9. Enter Professional Membership
What is a professional membership? It’s a membership program from a local society or institute that promotes excellence, updates, and news in their field. Such societies and institutes foster sharing of resources and opportunities among their members.
The Philippines have societies and institutes like these. Some cater to professionals while others cater to students aspiring to be the best in their field.
Additional things to keep in mind when writing a CV
1. Use Readable Fonts (size, font style)
Always edit your font. Make sure you are using readable font style and reasonable font size. Don’t make everything too small or too big.
Keep font size between 10 to 12 and edit font style to Times New Roman, Bell MT, Georgie, Arial, and Tahoma. These will help hiring managers read your written CV easier.
2. Spell and Grammar Check
Spell and grammar check is an important task to do after you have written your CV. Simple spelling mistakes can tarnish your reputation, especially if you’re an experienced worker in the field of digital marketing and journalism.
You don’t have to use big words. The important key is to make sure haven’t misspelt words and that your subjects, verbs, and pronouns agree with each other.
3. Save to PDF
What’s the difference of PDF with Word? Well, in PDF, no one can edit details on your CV unless they convert it back to a .docx file. It’s important to have the original written copy of your CV saved in a .docx format then send the PDF version to the recruiters and hiring managers.
4. Change File Name
You won’t want a random file name. Renaming your files before sending it and saving it is one best practice that can save you time. Use your full name as the file name. Aside from easily navigating it on your folder, it helps the recruiters find your CV in their database easily.
5. Ensure All Hyperlinks are Live
Why is it important to hyperlink links in your CV? There are two ways recruiters review an applicant’s CV – by reviewing the printed version or by reviewing the online version. Many applicants submit their written CVs via email or social media platforms.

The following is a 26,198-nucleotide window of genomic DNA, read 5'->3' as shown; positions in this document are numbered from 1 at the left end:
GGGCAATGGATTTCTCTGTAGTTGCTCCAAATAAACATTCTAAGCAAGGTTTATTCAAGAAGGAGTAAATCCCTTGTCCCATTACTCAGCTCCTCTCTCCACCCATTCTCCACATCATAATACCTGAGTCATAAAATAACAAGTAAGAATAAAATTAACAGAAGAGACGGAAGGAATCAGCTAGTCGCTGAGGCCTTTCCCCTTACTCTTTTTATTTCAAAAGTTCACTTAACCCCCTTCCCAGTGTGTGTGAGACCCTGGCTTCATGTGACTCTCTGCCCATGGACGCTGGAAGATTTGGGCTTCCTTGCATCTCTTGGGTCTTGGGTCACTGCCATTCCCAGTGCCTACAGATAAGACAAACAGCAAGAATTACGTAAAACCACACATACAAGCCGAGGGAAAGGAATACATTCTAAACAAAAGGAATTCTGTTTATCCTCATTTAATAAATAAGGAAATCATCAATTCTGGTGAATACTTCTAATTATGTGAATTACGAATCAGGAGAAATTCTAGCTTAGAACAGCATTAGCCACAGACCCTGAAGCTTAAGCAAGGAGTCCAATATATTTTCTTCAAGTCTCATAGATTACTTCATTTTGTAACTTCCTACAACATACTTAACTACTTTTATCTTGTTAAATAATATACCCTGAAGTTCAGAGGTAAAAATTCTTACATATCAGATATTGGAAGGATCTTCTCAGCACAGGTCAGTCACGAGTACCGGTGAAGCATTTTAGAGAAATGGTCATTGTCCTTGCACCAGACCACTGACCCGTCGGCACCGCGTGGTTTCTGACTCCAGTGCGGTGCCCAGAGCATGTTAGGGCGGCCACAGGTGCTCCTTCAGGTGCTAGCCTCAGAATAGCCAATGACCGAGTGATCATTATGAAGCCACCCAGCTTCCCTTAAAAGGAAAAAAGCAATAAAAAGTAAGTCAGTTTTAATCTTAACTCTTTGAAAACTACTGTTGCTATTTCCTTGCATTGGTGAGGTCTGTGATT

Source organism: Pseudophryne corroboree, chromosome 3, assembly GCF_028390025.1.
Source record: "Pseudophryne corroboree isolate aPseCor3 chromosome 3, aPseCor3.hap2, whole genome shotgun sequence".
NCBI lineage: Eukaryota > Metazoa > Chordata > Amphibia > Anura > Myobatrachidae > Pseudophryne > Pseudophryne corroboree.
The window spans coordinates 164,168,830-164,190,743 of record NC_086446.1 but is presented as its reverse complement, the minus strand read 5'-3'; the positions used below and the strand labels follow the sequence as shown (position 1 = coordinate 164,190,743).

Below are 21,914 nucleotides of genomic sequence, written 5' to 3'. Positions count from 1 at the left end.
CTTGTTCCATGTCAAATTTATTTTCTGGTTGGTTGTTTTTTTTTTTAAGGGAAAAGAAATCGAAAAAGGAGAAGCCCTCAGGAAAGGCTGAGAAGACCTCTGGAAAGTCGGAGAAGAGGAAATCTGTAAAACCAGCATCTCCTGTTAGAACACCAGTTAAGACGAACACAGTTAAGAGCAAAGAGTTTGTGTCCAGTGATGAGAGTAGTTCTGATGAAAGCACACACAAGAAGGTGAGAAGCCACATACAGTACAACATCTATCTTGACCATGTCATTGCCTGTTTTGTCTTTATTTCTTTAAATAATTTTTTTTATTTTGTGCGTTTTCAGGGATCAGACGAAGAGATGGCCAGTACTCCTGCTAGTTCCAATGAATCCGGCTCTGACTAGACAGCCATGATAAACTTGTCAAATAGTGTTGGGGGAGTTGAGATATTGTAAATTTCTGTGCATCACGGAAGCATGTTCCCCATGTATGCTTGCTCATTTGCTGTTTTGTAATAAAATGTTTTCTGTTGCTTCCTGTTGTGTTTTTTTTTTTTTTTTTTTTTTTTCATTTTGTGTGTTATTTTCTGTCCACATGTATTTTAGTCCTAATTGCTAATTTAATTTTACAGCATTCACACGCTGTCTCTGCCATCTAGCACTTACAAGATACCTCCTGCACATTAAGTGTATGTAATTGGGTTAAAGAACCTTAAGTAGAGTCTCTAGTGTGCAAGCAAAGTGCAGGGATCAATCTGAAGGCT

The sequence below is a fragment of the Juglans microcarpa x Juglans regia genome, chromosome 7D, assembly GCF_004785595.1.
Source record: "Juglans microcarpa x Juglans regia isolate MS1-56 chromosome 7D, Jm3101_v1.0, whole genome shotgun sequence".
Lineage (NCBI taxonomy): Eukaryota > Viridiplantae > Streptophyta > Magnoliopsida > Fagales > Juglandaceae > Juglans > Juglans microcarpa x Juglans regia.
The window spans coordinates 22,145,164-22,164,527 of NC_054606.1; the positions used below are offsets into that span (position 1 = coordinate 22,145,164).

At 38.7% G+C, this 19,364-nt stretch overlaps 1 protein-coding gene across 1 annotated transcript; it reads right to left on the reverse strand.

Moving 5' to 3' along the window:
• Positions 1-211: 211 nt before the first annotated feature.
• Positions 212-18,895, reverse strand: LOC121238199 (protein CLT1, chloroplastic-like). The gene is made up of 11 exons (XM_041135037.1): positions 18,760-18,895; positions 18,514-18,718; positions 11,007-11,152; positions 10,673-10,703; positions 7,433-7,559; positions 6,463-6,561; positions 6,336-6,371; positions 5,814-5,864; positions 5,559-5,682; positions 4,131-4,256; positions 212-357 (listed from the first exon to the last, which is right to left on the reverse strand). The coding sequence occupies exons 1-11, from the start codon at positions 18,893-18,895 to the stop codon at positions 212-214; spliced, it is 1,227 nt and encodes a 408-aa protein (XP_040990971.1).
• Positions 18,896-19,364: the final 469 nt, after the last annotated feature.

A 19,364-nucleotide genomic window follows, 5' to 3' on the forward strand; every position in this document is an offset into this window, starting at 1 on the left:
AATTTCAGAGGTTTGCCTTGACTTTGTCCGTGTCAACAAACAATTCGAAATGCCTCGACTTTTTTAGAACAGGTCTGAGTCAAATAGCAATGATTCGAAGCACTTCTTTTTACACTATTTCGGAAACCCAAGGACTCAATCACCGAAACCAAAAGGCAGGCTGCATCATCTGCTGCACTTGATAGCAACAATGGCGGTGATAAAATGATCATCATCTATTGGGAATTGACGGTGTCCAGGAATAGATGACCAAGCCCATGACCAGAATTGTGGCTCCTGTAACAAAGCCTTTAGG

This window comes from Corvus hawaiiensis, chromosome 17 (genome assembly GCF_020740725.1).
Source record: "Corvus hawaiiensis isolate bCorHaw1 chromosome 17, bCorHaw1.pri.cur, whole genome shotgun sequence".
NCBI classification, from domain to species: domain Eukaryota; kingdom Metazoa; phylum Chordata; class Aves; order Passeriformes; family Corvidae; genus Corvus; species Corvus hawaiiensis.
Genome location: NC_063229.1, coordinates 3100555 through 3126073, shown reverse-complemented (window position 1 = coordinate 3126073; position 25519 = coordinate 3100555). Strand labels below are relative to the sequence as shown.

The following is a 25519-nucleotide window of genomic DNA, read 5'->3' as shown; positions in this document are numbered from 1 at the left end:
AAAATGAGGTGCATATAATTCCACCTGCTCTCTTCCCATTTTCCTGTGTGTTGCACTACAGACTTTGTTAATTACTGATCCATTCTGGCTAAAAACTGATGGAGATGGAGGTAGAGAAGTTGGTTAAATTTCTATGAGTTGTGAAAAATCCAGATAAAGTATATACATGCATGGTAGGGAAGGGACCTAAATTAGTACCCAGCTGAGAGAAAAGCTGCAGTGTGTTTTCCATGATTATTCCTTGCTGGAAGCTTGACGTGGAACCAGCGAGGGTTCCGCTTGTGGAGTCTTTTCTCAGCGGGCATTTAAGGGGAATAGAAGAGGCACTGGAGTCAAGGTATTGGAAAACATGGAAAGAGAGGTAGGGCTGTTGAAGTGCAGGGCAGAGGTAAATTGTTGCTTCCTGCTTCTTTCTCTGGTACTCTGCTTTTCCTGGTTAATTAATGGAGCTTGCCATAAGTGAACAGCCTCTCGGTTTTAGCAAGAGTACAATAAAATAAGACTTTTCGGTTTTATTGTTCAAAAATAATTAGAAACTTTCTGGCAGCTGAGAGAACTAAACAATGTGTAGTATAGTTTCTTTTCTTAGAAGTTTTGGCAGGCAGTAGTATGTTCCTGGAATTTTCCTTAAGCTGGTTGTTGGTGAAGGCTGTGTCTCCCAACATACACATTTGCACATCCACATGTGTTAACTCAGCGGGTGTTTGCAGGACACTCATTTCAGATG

Hyperlinking your email address and online portfolios save recruiters several clicks to check your other online profile and it exhibits courteousness.
6. Adjust Margins & Formatting
Formatting and margins are as important. Make sure the spacing between the lines in your written CV isn’t distracting the recruiter from reading the content of your CV. It’s advised to use single to 1.5 line spacing. Then adjust your margins on the top and bottom from 1 inch to .75 and the sides from 1 inch to .75 or .5 inch. This will help you create a cleaner look for your CV.
7. Use Full Name instead of Acronyms
It’s necessary to write the full name of the organisation rather than its acronym. Many acronyms stand for different things and you don’t want to associate yourself with something dodgy. If your keen on writing the organisation’s acronym, add the full name of the organisation beside it.
8. Remove Unnecessary Information
What is considered to be unnecessary information in an applicant’s CV? Well, that depends on the organisation you are applying to.
Personal information like height, weight, and age are important details required in a biodata but not in a CV. Exclude such details when you’re using a CV to apply for blue-collared jobs. Learn the type of job you are applying for so you know which business document is more appropriate to use.
9. Save the Graphics and Sample of Work for Portfolio
CVs are professional business documents. Avoid inserting graphic designs and other images that are unnecessary to add in a CV. If you wish to showcase your work, create a separate profile called a portfolio – a business document that exhibits your accomplishments and achievements from your previous job opportunities.
Learning how to write a CV doesn’t start and end with the content of your CV. It needs a lot of editing, checking, and making sure every detail is correct. All these are great practices in learning how to write an attention-grabbing CV that will surely land you the job.
Share the best practices you’ve been doing when updating your CV in the comments section below! We’d love to hear it.